Figure 1. Summary of three perspectives on change management by M. Sharpe.
A recent conversation with three colleagues from higher education, health care and business about successful change management practices revealed shared beliefs that leading change begins with a ‘people first’ mindset. Two of the three leaders interviewed had led change efforts while the third colleague had experienced multiple change initiatives in her career. Although they did not identify any specific change management models, all three noted the importance of people-focused leadership and identified elements they believed are important to leading change and which support a ‘people first’ approach (see Figure 1). None of the interviewees had experience leading change in a digital learning environment; nevertheless, they agreed that regardless of the environment, change initiatives are more likely to fail when leaders or change agents do not take the human factor into consideration. All three colleagues took the position that organizational readiness, and employee buy-in and involvement in change efforts are more likely to support successful planning and management of change initiatives.
Organizational readiness is often an overlooked factor in leading change, yet plays a critical role in determining how prepared an organization is to implement change (Al-Haddad & Kotnour, 2015; Biech, 2007; Weiner, 2009). Weiner (2009) suggested that if change is highly valued by change recipients, there is a higher likelihood employees will exhibit the necessary behaviors and collective actions to embrace change. One of the interviewees, who oversaw human resources in a health care setting, reinforced Weiner’s (2009) notion that organizational readiness must consider people’s psychological and behavioral readiness for change. She pointed out that leaders who assessed organizational readiness from a cultural and structural standpoint were often able to identify gaps in readiness and address these gaps proactively by fostering an environment in which employees could voice their concerns. In turn, this two-way communication and inclusivity helped to create trust and support for change initiatives, or at least determine whether or not the organization was ready to move forward in change implementation. To this point, Biech (2007) advised that higher levels of successful change efforts are achieved as a result of employee investment and capacity, and indicated that assessing organizational readiness is key to this process. By assessing organizational readiness, resistance to change can be better understood and managed when change recipients are included and valued for their contributions in not only the planning stages of change but in implementation efforts as well.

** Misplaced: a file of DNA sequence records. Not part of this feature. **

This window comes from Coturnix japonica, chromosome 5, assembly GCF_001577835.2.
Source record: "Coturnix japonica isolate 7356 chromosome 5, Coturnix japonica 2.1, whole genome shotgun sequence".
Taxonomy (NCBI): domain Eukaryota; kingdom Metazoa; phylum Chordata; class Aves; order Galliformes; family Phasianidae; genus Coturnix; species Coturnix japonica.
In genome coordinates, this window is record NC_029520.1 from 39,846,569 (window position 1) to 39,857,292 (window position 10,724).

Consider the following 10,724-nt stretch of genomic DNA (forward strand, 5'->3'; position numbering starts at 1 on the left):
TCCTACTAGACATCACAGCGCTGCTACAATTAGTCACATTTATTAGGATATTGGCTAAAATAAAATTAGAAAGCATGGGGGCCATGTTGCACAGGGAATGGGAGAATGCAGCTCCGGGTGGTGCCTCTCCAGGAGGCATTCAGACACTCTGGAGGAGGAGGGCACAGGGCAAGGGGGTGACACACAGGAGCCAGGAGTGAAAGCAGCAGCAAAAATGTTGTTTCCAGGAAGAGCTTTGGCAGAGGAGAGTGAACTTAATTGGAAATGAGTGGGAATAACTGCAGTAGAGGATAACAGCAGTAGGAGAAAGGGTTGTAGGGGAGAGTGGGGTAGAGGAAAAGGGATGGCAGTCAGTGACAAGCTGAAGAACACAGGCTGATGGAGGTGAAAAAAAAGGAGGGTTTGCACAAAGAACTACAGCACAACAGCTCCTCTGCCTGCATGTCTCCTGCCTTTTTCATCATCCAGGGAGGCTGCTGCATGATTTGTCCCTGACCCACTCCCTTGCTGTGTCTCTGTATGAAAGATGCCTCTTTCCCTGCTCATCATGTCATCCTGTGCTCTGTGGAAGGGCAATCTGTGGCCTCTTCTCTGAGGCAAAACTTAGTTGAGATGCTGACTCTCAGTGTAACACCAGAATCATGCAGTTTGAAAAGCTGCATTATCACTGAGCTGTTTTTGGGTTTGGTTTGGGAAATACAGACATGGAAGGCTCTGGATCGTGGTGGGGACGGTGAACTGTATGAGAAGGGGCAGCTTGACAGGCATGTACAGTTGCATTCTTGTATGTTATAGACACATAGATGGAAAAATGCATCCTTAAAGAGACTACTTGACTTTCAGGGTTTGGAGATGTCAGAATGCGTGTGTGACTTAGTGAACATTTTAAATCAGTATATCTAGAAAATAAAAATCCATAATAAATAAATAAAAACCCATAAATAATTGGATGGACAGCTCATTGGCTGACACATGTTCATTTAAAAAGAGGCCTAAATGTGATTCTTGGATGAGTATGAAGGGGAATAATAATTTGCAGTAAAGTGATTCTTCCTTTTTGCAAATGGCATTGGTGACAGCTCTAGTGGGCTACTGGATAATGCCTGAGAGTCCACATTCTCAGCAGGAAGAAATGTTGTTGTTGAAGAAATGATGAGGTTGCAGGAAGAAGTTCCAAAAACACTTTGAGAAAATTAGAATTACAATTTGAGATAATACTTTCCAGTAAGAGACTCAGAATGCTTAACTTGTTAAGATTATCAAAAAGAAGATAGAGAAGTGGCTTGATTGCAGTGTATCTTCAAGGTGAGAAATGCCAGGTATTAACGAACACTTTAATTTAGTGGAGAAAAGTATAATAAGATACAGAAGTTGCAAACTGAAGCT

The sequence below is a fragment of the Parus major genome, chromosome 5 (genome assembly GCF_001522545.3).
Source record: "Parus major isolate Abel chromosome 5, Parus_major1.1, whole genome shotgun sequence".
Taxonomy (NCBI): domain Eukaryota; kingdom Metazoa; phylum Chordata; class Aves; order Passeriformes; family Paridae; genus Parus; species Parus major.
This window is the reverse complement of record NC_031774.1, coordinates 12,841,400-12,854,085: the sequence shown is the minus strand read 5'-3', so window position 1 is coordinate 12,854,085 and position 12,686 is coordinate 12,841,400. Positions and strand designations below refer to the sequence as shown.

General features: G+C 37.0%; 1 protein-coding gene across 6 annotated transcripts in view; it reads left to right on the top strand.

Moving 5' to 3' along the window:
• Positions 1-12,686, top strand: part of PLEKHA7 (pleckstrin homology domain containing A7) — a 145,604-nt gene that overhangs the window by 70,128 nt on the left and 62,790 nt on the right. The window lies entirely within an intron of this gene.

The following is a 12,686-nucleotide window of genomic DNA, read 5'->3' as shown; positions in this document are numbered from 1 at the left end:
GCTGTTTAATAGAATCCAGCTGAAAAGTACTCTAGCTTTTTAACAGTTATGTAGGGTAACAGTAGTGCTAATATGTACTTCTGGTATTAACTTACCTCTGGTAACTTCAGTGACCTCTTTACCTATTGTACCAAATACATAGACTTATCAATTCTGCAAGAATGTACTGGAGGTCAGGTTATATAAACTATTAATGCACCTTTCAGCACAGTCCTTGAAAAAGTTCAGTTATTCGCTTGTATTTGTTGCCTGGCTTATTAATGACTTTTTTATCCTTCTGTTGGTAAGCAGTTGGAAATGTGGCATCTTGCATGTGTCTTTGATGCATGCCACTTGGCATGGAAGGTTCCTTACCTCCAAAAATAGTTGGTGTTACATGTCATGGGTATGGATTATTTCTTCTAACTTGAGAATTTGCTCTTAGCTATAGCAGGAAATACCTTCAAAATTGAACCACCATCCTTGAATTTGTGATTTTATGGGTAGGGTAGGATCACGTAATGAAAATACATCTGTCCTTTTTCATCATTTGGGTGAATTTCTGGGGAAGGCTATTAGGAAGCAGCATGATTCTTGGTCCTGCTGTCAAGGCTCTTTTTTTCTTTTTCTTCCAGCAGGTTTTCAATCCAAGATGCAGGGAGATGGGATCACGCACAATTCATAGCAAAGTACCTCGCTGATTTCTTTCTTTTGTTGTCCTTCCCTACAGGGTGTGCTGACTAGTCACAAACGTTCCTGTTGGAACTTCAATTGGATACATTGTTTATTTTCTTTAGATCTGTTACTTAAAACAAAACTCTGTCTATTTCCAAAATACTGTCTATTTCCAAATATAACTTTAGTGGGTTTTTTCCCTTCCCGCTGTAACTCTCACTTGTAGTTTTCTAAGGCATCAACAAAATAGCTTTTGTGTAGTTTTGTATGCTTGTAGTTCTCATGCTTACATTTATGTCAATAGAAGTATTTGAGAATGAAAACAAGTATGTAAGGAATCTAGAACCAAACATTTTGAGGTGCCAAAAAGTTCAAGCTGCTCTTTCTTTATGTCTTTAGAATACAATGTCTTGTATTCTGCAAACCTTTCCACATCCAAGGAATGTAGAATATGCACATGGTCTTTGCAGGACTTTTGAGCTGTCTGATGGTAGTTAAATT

Building trust and confidence in support of change efforts can be achieved through employee involvement, buy-in and transparency in communication. All three colleagues supported this perspective (see Figure 1) with the acknowledgement that it takes time to develop trust and requires leadership commitment to not only listen but also value diverse input from a wide range of employees. To increase employee involvement and input in which decision making is not only top-down, Antwi and Kale (2014) proposed emergent change management models that favor bottom-up approaches. Given accelerated pace and complexity of change, Antwi and Kale (2014) argued that senior management may be better positioned to deal with such change by involving employees in decision-making around change efforts. Both leaders who have led change were supportive of a bottom-up approach to also foster employee in-put and trust. Depending upon change type and size, these leaders suggested that using employees as change agents or liaisons could help to ensure multiple organizational interests and concerns were represented. A perspective also shared by my business colleague who expressed value in considering feedback from a range of stakeholders so as not to bias decisions. Such views align with Theory O, Beer, Eisenhardt and Spector’s (1990) Six-Step Method, and Galpin’s (1996) Wheel Method which consider employee involvement and input as essential to change management (as cited in Al-Haddad & Kotnour, 2015). Although the consensus from my colleagues advocated employee buy-in and involvement, it was clear they all agreed that such efforts can only arise from leadership that values people.
What stands out from these three perspectives and the change management literature is that leading change with a ‘people first’ mindset conveys a message that people matter. When people feel valued they are more likely to support change. Therefore for change leadership to be successful, whether for a digital learning environment or not, organizational member engagement and involvement in change efforts needs to be factored into the planning and implementation of change initiatives. One of my colleagues wisely shared that if we recognize organizations as a living entity, then we cannot afford to ignore the human factor as part of leading change.
Al-Haddad, S., & Kotnour, T. (2015). Integrating the organizational change literature: a model for successful change. Journal of Organizational Change Management, 28(2), 234-262.
Antwi, M., & Kale, M. (2014). Change Management in Healthcare: Literature Review, (January), 1–35.
Biech, E. (2007). Models for Change. In Thriving Through Change: A Leader’s Practical Guide to Change Mastery. Alexandria, VA: ASTD [Books24x7 database].
Weiner, B. J. (2009). A theory of organizational readiness for change. Implementation Science, 4(67).